Boulder Digital Arts announces Transitions certificate program

BOULDER, COLO. — APRIL 16, 2010 — A new series of intensive one-week certificate programs at Boulder Digital Arts is set to make the organization a national resource for digital professionals, students and other professionals looking to learn important new tools and techniques in web design, social media marketing, video production and other fields. The Transitions certificate program will debut June 7.

Boulder Digital Arts’ new Transitions certificate programs are taught by talented working professionals. The programs emphasize practical knowledge and skills over academics using a project-based learning approach that combines engaging lectures with hands-on practice. Every Transitions program has a clear, concise learning outcome for students. Most programs limit class size to eight students so the instructor can engage and help each student.

Offered in Boulder Digital Arts’ state-of-the-art classroom in the organization’s new 3,000-square-foot site at 1600 Range St., the Transitions classes deepen and expand the curriculum Boulder Digital Arts has offered over its six-year history. Transitions students will have access to cutting-edge software and tools, and receive personal mentoring from other digital professionals.

The first Transitions class, a one-week Digital Photography certificate program, runs Monday, June 7, to Friday, June 11. Other scheduled Transitions classes include:

Web Design, June 14-18

Video Production, June 21-25

Web Marketing and Social Media, June 28-July 2

Video Post-Production, July 19-23

The classes are geared toward out-of-town visitors as well as local professionals. Boulder Digital Arts has negotiated with local vendors to offer discounted accommodations and other services to Transitions participants. Classes will run from 9 a.m. to 5 p.m. each day and include a catered lunch. Students will also have access to personal mentoring from Boulder Digital Arts instructors from 6-9 p.m. on Tuesday and Thursday.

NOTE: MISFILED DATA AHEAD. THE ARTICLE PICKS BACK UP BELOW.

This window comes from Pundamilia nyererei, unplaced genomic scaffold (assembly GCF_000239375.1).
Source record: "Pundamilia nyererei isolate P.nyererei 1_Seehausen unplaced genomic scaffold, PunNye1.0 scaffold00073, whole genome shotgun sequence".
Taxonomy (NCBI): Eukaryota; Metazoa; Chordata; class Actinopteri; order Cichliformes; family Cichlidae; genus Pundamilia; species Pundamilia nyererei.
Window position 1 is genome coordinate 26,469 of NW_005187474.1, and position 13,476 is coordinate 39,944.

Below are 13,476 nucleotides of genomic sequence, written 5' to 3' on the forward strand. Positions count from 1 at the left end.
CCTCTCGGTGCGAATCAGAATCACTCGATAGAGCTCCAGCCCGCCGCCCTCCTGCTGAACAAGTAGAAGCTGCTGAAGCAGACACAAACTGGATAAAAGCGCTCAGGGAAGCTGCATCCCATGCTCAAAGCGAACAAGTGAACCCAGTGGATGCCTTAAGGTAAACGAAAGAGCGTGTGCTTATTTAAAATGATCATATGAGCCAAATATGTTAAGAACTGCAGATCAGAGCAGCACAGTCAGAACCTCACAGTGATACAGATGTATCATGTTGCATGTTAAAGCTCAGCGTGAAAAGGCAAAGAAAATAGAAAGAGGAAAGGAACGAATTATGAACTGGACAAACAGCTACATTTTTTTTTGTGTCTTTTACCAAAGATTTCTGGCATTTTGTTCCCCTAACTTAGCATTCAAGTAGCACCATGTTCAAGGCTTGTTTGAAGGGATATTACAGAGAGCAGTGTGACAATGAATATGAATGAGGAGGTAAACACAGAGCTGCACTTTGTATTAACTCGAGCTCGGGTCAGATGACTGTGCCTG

“This new program is a huge leap forward for Boulder Digital Arts,” co-founder Bruce Borowsky said of the new space. “People who spend a week in the Transitions classroom with our top-notch mentors will leave Boulder Digital Arts with a new set of skills and a grasp of the most important technological trends of the day. We believe they’ll feel more vital and energized about how they incorporate technology into their careers, and people will come to Boulder from all over the country once they find out how exciting these programs are.”

Boulder Digital Arts co-founders Bruce Borowsky and Zach Daudert launched the organization in 2004 to offer low-cost, high-impact training in digital tools and new technology. Boulder is an important hub of the digital world, allowing Boulder Digital Arts to leverage top-notch instructors and provide education in cutting-edge subjects and ideas. Borowsky, a Boulder Chamber of Commerce board member, has been a producer at People Productions in Boulder for more than 10 years. During that time he has worked on a wide variety of projects for both corporate and commercial clientele, not only as producer and director but also as cameraman, lighting director and editor. Daudert is a technology strategist, Web developer and filmmaker. He started his career as a video editor in the mid 1990s and moved into Web and mobile development when it became too interesting to ignore and promised a seemingly unlimited source of curiosity and experiments in the early 2000s.